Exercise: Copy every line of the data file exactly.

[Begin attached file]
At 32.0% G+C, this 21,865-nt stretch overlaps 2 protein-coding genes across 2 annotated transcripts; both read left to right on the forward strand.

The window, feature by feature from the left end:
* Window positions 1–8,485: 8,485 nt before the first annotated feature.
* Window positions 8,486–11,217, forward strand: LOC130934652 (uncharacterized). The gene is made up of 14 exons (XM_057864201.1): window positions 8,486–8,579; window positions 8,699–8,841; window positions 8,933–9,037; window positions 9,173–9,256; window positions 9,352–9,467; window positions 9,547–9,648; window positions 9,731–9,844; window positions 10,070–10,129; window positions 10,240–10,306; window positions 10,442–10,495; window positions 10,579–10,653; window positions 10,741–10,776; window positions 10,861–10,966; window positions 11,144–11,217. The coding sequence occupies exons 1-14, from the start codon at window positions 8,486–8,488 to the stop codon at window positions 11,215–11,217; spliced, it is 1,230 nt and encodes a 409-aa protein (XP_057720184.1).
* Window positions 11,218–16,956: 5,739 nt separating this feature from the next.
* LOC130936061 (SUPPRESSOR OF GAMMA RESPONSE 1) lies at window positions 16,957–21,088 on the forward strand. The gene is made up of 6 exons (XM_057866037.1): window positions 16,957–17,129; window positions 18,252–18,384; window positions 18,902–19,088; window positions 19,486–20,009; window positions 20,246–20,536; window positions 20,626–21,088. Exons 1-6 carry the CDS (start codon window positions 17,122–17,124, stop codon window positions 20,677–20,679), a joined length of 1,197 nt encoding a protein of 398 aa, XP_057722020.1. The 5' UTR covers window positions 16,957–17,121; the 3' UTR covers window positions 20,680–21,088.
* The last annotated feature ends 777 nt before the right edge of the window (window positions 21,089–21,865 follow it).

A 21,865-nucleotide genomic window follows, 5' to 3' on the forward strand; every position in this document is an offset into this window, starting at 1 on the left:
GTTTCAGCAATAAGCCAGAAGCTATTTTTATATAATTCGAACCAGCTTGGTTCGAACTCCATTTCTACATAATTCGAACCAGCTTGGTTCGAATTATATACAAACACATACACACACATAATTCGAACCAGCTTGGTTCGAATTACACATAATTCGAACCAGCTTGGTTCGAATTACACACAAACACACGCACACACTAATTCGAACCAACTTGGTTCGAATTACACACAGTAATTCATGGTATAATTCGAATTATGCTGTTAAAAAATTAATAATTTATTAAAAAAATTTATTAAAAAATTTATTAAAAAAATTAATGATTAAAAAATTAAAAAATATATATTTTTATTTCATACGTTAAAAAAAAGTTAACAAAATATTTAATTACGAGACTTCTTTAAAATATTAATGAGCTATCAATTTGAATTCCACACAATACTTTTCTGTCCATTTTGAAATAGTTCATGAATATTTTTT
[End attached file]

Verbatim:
At 32.0% G+C, this 21,865-nt stretch overlaps 2 protein-coding genes across 2 annotated transcripts; both read left to right on the forward strand.

The window, feature by feature from the left end:
* Window positions 1–8,485: 8,485 nt before the first annotated feature.
* Window positions 8,486–11,217, forward strand: LOC130934652 (uncharacterized). The gene is made up of 14 exons (XM_057864201.1): window positions 8,486–8,579; window positions 8,699–8,841; window positions 8,933–9,037; window positions 9,173–9,256; window positions 9,352–9,467; window positions 9,547–9,648; window positions 9,731–9,844; window positions 10,070–10,129; window positions 10,240–10,306; window positions 10,442–10,495; window positions 10,579–10,653; window positions 10,741–10,776; window positions 10,861–10,966; window positions 11,144–11,217. The coding sequence occupies exons 1-14, from the start codon at window positions 8,486–8,488 to the stop codon at window positions 11,215–11,217; spliced, it is 1,230 nt and encodes a 409-aa protein (XP_057720184.1).
* Window positions 11,218–16,956: 5,739 nt separating this feature from the next.
* LOC130936061 (SUPPRESSOR OF GAMMA RESPONSE 1) lies at window positions 16,957–21,088 on the forward strand. The gene is made up of 6 exons (XM_057866037.1): window positions 16,957–17,129; window positions 18,252–18,384; window positions 18,902–19,088; window positions 19,486–20,009; window positions 20,246–20,536; window positions 20,626–21,088. Exons 1-6 carry the CDS (start codon window positions 17,122–17,124, stop codon window positions 20,677–20,679), a joined length of 1,197 nt encoding a protein of 398 aa, XP_057722020.1. The 5' UTR covers window positions 16,957–17,121; the 3' UTR covers window positions 20,680–21,088.
* The last annotated feature ends 777 nt before the right edge of the window (window positions 21,089–21,865 follow it).

A 21,865-nucleotide genomic window follows, 5' to 3' on the forward strand; every position in this document is an offset into this window, starting at 1 on the left:
GTTTCAGCAATAAGCCAGAAGCTATTTTTATATAATTCGAACCAGCTTGGTTCGAACTCCATTTCTACATAATTCGAACCAGCTTGGTTCGAATTATATACAAACACATACACACACATAATTCGAACCAGCTTGGTTCGAATTACACATAATTCGAACCAGCTTGGTTCGAATTACACACAAACACACGCACACACTAATTCGAACCAACTTGGTTCGAATTACACACAGTAATTCATGGTATAATTCGAATTATGCTGTTAAAAAATTAATAATTTATTAAAAAAATTTATTAAAAAATTTATTAAAAAAATTAATGATTAAAAAATTAAAAAATATATATTTTTATTTCATACGTTAAAAAAAAGTTAACAAAATATTTAATTACGAGACTTCTTTAAAATATTAATGAGCTATCAATTTGAATTCCACACAATACTTTTCTGTCCATTTTGAAATAGTTCATGAATATTTTTT